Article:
• Traditionalist ecclesiology: is there a future for traditional Latin Christianity? I'm a believer in "rule of law" but like Bouyer I believe Roman Catholicism is the real Western Orthodoxy. Everybody belongs in the church, but if you care at all about Western Catholicism you obviously should come home.
  • Gabriel Sanchez:
    • A note on recent news involving the SSPX.
    • An opening remark on the ways of Greek Catholicism in the West. The first traditional Catholic Mass I actually got to attend was Ukrainian, 30 years ago; World War II refugees (who fled from the Soviets) and their families. Philadelphia isn't as heavily Slavic as the rest of Pennsylvania but the Ukrainians are here, survivors of a once-thriving immigrant community; the Ruthenians are barely hanging on. I don't feel called to that rite but they're an option I'm glad to have. The rite's better than the Novus Ordo and they're endangered in America as they age and the young drop out, so they need all the help they can get. While it's great that some good Catholics have found a refuge from novusordo-ism and other good Catholics have found a true calling in the Greek Rite, the sad fact is the Slavic Greek Catholics of any kind are slowly dying in America. Same attrition problem as the Orthodox, assimilation by the third generation in America, plus we have the problem of "Catholic is Catholic" backfiring as many people go Novus Ordo when they leave the old ethnic neighborhoods. The third generation and beyond in America aren't Ukrainian or Rusyn anymore and literally leave those neighborhoods as there are no jobs for them there anymore, plus they're upwardly mobile, going to college. They move where there is no church of their kind so they go Novus Ordo or just leave the church (marrying a nice Protestant or Jew, etc.). Part of the big story of America in the Sixties. Not just the Protestant host culture eating itself but finally getting its wish of swallowing up its big Catholic minority, even culturally conservative Slavic factory and steel-mill workers. No more jobs in town, no more neighborhood; no more "village" to help you raise your big family, no more big family, PLUS the pressure from the larger culture (contraception and the Sixties generally). So your fourth-generation person in America with a Slavic surname ends up being... just another millennial jerk with no religion, church at most being someplace to go with Grandma at Christmas and Easter. (The Orthodox are the same way.)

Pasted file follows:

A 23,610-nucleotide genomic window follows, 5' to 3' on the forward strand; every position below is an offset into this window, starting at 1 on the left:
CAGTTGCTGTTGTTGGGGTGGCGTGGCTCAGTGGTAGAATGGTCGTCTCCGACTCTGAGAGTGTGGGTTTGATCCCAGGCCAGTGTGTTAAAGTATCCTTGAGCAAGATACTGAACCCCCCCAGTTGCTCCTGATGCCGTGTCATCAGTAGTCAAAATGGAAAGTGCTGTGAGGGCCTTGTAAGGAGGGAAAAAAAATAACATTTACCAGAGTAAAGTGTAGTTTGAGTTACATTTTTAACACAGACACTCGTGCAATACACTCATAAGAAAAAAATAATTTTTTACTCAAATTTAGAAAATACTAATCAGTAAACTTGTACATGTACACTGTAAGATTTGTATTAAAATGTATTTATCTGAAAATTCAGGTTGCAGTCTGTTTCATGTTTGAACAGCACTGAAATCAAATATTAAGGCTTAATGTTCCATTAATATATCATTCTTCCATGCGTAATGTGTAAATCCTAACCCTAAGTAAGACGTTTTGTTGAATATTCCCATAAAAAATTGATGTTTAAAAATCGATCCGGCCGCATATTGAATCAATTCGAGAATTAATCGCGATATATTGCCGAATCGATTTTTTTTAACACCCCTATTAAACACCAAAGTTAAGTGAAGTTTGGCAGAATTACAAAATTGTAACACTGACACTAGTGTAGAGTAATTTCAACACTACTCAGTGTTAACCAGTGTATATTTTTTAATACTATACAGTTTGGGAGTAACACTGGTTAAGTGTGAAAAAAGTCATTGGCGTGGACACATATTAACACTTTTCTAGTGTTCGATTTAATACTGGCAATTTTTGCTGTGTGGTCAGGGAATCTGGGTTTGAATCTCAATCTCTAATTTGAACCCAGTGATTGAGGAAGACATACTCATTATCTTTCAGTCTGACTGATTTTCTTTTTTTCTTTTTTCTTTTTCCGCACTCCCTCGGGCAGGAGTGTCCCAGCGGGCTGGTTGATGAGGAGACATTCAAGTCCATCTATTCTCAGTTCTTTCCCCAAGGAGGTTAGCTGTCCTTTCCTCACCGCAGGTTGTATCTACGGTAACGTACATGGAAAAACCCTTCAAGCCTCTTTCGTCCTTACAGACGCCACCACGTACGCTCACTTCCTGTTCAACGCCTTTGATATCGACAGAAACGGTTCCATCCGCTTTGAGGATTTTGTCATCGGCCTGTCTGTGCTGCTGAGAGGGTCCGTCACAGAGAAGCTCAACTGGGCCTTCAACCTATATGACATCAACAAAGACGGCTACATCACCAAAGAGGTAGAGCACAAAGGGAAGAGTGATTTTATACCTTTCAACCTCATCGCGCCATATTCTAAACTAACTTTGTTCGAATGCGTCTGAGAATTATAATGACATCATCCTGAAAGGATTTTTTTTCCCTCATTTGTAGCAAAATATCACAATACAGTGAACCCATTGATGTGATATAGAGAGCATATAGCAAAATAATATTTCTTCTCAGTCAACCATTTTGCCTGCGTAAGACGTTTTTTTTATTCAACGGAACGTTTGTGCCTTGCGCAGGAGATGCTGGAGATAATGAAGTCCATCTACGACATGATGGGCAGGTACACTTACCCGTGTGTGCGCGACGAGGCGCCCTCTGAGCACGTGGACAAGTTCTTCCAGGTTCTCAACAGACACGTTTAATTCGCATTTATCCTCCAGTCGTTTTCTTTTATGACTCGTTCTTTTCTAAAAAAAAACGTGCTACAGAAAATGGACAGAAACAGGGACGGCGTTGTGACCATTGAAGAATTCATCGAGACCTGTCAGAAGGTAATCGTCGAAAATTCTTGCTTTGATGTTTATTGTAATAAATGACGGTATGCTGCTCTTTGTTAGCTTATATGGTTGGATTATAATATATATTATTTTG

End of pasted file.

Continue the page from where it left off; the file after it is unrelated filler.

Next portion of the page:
• Mt. Laurel's Cistercians fold up. It's tough for monasticism in America but Catholic monasticism managed before the council. Of course liberalization destroyed many communities; this one was never big (10 at most), an Italian import. Been to the liberalized parish church once, pre-Benedict XVI's reform.
  • So Trump has made a loyalty pledge to the Republicans. In context maybe not a sellout; maybe he read the accusations of being a Perot-like spoiler really working for Hillary Clinton. So he's not trying to hurt the putative conservative cause. Dead wrong on Catholic culture-wars issues (morals) but I like his supporters and that he seems to be scaring the liberal Republicrat establishment. That doesn't translate to my vote.
  • Kim Davis. Part of the heroism is taking the punishment; as an elected official she could either resign or take the consequences. Predictable attacks, sliming her as hypocritical white trash (there you go: the Wrong Kind of White the elite are warring upon).